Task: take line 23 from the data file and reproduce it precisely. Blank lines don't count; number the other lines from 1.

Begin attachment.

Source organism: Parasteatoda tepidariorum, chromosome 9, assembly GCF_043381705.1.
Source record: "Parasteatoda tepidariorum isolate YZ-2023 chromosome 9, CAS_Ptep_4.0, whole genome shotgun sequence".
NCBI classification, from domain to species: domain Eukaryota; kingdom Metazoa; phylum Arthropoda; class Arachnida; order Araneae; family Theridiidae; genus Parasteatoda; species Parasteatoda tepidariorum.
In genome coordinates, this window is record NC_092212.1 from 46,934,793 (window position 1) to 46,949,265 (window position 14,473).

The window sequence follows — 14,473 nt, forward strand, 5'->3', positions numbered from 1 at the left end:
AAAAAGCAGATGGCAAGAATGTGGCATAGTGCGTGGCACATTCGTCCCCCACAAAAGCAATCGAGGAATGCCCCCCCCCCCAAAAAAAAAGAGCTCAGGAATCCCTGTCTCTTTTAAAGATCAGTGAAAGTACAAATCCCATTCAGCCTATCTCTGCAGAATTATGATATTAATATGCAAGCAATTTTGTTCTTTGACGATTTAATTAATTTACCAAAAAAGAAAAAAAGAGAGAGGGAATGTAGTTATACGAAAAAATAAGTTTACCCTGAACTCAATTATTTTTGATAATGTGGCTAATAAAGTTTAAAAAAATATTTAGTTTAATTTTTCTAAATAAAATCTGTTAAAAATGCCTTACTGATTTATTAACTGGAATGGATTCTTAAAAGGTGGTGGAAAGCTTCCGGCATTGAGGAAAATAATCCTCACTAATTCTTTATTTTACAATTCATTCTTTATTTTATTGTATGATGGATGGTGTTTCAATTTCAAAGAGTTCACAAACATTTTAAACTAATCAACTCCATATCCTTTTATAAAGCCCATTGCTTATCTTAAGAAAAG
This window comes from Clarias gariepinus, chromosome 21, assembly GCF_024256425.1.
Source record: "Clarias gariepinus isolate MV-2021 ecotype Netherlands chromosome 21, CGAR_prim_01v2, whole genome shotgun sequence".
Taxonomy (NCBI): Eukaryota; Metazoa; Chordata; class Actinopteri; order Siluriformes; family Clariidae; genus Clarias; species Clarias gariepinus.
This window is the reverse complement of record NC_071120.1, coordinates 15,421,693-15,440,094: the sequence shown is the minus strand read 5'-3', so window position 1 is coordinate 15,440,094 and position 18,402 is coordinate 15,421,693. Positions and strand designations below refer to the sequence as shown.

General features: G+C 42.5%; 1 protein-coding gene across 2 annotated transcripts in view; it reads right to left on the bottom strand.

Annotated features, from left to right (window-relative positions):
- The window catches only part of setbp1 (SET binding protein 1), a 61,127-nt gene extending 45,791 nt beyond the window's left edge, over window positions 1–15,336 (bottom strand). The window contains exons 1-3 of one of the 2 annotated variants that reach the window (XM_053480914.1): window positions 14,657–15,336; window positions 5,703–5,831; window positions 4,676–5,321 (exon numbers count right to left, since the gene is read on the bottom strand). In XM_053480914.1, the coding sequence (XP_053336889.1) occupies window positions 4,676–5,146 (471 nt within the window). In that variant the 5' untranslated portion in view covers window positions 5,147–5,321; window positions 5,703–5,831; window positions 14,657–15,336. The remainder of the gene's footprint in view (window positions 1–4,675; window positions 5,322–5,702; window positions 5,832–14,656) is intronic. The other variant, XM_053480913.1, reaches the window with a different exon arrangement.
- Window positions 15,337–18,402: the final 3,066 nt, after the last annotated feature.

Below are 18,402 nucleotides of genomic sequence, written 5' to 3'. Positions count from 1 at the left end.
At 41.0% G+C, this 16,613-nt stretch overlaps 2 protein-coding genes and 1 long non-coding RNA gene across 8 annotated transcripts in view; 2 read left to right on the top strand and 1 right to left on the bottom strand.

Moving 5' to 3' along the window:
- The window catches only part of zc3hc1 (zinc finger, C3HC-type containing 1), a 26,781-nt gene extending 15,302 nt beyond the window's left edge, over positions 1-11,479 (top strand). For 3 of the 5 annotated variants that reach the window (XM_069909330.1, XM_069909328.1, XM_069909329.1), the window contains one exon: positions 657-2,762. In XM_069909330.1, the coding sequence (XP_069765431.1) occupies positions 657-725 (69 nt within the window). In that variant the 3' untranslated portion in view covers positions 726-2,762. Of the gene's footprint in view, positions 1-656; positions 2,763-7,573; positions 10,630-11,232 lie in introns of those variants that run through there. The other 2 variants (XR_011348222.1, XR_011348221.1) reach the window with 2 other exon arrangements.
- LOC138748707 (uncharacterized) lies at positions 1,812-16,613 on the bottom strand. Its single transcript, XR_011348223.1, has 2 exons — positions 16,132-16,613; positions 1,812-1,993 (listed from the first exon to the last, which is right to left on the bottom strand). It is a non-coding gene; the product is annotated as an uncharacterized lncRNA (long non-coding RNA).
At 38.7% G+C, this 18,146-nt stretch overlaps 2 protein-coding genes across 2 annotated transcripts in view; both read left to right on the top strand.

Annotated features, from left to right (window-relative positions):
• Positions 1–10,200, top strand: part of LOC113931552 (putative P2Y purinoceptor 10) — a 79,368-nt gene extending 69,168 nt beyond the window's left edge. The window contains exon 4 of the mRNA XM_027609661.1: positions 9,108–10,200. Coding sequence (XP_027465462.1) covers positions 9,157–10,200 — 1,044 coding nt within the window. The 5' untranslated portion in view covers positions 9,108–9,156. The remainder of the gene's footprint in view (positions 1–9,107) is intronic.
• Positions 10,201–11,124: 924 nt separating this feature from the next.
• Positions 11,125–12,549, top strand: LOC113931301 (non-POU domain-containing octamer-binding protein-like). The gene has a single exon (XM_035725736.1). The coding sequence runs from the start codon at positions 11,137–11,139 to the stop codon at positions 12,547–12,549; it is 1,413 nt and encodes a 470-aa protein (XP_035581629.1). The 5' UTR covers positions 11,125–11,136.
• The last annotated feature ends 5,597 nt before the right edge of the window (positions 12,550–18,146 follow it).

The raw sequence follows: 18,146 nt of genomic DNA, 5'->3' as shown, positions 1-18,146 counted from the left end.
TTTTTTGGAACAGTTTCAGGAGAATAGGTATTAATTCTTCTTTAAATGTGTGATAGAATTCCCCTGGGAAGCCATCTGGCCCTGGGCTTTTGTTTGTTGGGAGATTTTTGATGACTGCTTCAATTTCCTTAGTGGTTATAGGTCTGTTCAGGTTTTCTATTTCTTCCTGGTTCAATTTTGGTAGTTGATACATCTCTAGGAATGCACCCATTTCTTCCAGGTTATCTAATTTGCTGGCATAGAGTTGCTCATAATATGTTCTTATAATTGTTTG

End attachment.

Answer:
• Positions 10,201–11,124: 924 nt separating this feature from the next.